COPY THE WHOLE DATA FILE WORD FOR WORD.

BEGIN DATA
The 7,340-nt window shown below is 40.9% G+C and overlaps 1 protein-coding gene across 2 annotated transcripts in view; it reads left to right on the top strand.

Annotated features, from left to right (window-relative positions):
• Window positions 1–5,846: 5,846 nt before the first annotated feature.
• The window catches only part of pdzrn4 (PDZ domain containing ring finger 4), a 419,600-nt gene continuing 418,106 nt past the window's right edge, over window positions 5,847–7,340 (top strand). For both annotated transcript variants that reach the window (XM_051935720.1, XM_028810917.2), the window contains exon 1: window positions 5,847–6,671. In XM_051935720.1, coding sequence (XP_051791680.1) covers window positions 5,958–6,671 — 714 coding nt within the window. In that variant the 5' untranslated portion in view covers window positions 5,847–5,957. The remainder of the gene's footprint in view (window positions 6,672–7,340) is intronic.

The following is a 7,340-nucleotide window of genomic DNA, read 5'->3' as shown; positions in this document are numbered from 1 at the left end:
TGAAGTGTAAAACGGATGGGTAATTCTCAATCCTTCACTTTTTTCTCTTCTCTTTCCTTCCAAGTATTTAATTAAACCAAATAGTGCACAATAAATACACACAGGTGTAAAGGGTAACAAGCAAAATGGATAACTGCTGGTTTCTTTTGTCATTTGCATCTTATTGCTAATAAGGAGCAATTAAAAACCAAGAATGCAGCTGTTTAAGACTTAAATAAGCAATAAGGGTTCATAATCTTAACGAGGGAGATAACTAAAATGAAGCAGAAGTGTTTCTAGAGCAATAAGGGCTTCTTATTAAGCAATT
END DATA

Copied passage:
The 7,340-nt window shown below is 40.9% G+C and overlaps 1 protein-coding gene across 2 annotated transcripts in view; it reads left to right on the top strand.

Annotated features, from left to right (window-relative positions):
• Window positions 1–5,846: 5,846 nt before the first annotated feature.
• The window catches only part of pdzrn4 (PDZ domain containing ring finger 4), a 419,600-nt gene continuing 418,106 nt past the window's right edge, over window positions 5,847–7,340 (top strand). For both annotated transcript variants that reach the window (XM_051935720.1, XM_028810917.2), the window contains exon 1: window positions 5,847–6,671. In XM_051935720.1, coding sequence (XP_051791680.1) covers window positions 5,958–6,671 — 714 coding nt within the window. In that variant the 5' untranslated portion in view covers window positions 5,847–5,957. The remainder of the gene's footprint in view (window positions 6,672–7,340) is intronic.

The following is a 7,340-nucleotide window of genomic DNA, read 5'->3' as shown; positions in this document are numbered from 1 at the left end:
TGAAGTGTAAAACGGATGGGTAATTCTCAATCCTTCACTTTTTTCTCTTCTCTTTCCTTCCAAGTATTTAATTAAACCAAATAGTGCACAATAAATACACACAGGTGTAAAGGGTAACAAGCAAAATGGATAACTGCTGGTTTCTTTTGTCATTTGCATCTTATTGCTAATAAGGAGCAATTAAAAACCAAGAATGCAGCTGTTTAAGACTTAAATAAGCAATAAGGGTTCATAATCTTAACGAGGGAGATAACTAAAATGAAGCAGAAGTGTTTCTAGAGCAATAAGGGCTTCTTATTAAGCAATT